For my family, Christmas is a time to sit around and talk. For Belle's family, my impressions are that it's quite a bit noisier, and involves karaoke.
I'll be honest: I never really got the appeal of karaoke before. It always seemed silly to me. To a musician, the idea of performing with a pre-taped backing track is vaguely akin to cheating--not to mention not nearly as much fun as playing the songs for real.
But on Tuesday, I had a kind of an epiphany while watching people sing along with the cheesy MIDI versions of "Desperado" and a long set of Filipino pop songs. There's a kind of feeling that comes from being in a band and playing music with other people--performers share energy through the act of coordinating rhythm and melody. It's a communal experience. Karaoke is a way for people who think that they're not good at music to get that same feeling.
It reminds me of a passage from Daniel Levitin's This is Your Brain on Music:
Jim Ferguson, whom I have known since high school, is now a professor of anthropology. Jim is one of the funniest and most fiercely intelligent people I know, but he is shy - I don't know how he manages to teach his lecture courses. For his doctoral degree at Harvard, he performed field work in Lesotho, a small nation completely surrounded by South Africa. There, studying and interacting with a local villagers, Jim patiently earned their trust until one day he was asked to join in one of their songs. So, typically, when asked to sing with these Sotho villagers, Jim said in a soft voice, "I don't sing," and it was true: we had been in high school band together and although he was an excellent oboe player, he couldn't carry a tune in a bucket. The villagers found his objection puzzling and inexplicable. The Sotho consider singing an ordinary, everyday activity performed by everyone, young and old, men and women, not an activity for a special few.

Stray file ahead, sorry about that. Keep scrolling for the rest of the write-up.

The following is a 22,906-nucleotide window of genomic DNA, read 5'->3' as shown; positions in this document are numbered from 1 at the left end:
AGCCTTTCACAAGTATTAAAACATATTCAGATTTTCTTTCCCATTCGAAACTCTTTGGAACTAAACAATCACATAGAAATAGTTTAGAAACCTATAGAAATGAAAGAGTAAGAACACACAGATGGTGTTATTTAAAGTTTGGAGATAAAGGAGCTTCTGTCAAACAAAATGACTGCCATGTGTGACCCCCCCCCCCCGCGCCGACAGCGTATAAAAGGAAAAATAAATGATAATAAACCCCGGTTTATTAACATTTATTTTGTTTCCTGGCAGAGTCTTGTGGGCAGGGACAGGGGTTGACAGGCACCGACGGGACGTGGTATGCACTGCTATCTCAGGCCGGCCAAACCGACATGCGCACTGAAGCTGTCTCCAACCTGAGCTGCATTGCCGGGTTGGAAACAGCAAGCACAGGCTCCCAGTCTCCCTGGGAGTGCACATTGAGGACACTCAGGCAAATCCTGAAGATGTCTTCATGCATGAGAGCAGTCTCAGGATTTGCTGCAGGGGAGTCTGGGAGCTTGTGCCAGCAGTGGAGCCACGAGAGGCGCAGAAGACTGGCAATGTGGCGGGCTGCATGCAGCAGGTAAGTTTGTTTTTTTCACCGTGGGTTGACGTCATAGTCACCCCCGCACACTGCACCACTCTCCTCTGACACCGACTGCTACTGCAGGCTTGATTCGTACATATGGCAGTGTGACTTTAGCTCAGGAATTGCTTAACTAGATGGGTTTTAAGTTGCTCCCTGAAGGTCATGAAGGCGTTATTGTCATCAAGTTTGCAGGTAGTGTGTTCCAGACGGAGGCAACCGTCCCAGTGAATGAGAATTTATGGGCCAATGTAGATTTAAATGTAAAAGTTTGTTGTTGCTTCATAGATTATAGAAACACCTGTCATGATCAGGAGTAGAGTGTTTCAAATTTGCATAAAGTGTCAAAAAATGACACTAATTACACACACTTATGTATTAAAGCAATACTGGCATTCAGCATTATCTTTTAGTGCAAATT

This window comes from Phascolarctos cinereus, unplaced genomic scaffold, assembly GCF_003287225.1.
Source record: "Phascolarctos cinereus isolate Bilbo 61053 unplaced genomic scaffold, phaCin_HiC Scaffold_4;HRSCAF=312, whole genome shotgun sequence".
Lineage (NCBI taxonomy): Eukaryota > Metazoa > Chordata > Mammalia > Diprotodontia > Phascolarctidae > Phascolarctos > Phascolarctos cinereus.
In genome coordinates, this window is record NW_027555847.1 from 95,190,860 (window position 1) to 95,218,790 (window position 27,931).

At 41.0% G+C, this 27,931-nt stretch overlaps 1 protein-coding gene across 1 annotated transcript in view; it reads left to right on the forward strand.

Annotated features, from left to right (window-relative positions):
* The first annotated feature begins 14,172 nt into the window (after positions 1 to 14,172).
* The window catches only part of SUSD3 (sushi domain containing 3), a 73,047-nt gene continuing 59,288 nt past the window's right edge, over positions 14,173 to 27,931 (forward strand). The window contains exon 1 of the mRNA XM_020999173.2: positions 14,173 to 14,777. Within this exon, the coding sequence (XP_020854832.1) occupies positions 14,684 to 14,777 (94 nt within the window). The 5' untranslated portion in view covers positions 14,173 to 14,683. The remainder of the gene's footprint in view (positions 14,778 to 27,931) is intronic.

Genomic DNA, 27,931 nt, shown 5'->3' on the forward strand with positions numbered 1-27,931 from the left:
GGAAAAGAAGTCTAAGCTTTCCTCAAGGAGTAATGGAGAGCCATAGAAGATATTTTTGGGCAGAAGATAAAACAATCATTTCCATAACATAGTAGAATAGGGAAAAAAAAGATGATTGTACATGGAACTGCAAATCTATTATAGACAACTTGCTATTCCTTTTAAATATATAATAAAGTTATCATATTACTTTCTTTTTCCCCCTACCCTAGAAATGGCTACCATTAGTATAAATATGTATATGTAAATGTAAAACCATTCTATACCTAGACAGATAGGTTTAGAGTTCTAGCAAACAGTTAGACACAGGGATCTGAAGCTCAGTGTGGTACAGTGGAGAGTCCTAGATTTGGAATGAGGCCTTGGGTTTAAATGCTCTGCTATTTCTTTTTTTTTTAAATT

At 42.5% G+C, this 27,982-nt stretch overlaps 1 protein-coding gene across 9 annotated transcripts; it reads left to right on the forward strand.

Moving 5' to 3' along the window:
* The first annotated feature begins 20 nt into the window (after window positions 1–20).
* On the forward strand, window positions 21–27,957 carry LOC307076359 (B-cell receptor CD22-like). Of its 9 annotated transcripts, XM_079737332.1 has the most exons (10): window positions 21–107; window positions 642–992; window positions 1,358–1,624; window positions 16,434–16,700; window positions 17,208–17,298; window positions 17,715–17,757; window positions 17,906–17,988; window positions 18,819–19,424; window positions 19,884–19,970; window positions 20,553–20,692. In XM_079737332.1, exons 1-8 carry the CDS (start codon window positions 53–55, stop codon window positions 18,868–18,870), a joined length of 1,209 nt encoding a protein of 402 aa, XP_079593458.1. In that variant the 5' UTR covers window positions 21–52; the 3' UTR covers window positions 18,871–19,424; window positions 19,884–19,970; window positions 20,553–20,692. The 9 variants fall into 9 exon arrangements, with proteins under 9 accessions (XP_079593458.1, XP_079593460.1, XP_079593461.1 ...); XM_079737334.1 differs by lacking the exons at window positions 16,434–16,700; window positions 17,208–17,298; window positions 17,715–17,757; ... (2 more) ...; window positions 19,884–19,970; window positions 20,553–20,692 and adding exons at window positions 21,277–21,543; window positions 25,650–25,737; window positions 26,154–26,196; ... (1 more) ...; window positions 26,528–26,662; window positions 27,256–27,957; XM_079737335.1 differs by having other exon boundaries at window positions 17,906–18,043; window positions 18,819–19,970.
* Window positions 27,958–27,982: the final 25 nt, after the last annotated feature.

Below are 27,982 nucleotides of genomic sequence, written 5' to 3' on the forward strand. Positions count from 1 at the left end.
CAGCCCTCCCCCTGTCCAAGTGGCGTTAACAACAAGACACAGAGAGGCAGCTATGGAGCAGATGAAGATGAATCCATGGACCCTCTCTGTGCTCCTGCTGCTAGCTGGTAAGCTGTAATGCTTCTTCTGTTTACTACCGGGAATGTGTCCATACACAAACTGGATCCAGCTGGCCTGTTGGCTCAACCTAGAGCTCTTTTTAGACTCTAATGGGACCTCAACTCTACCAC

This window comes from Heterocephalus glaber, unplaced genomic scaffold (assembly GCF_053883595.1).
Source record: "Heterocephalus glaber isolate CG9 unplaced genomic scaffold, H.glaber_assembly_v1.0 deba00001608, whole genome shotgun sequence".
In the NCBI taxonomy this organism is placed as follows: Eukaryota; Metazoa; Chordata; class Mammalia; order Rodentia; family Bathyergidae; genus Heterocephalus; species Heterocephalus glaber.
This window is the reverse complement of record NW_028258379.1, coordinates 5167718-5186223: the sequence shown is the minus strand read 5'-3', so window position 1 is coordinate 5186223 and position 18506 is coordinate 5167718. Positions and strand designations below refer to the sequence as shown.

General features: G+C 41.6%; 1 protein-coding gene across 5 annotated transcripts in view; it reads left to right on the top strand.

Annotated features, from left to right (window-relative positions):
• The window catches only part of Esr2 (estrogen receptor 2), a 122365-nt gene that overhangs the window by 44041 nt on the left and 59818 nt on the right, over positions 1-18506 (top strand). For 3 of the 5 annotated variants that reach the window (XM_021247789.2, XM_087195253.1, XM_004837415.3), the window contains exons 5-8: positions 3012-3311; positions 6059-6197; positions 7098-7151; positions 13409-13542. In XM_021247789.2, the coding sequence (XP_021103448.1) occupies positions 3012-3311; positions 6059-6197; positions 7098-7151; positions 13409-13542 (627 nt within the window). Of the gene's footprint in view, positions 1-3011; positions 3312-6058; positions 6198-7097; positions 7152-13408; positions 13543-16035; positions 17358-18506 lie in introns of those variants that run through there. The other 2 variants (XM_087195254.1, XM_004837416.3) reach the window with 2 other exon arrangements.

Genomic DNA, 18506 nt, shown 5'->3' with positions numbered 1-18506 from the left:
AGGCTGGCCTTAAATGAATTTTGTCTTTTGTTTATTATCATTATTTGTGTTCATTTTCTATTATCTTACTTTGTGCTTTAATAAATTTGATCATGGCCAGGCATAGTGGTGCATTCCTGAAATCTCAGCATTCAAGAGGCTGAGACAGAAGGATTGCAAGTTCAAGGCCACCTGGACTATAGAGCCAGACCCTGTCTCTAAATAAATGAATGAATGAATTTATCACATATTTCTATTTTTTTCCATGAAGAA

Our culture and indeed our very language makes a distinction between a class of expert performers - the Arthur Rubensteins, Ella Fitzgeralds, Paul McCartneys - and the rest of us. The rest of us pay money to hear the experts entertain us. Jim knew that he wasn't much of a singer or dancer, and to him, a public display of singing and dancing implied he thought himself an expert. The villagers just stared at Jim and said, "What do you mean you don't sing?! You talk!" Jim told me later, "it was as odd to them as if I told them that I couldn't walk or dance, even though I have both my legs." Singing and dancing were a natural activity in everybody's lives, seamlessly integrated and involving everyone. The Sesotho verb for singing ( ho bina ), as in many of the world's languages, also means to dance; there is no distinction since it is assumed that singing involves bodily movement.
That's the value of karaoke, and of Guitar Hero and Rock Band: they break down the barriers between "musicians" and "the rest of us," and allow people who don't think of themselves as musical (due to a deficiency in our cultural attitudes) to get in on the fun. For these purposes, the technical proficiency of the performance is less important than the community feeling it fosters. Criticising them for not being "real music" is beside the point.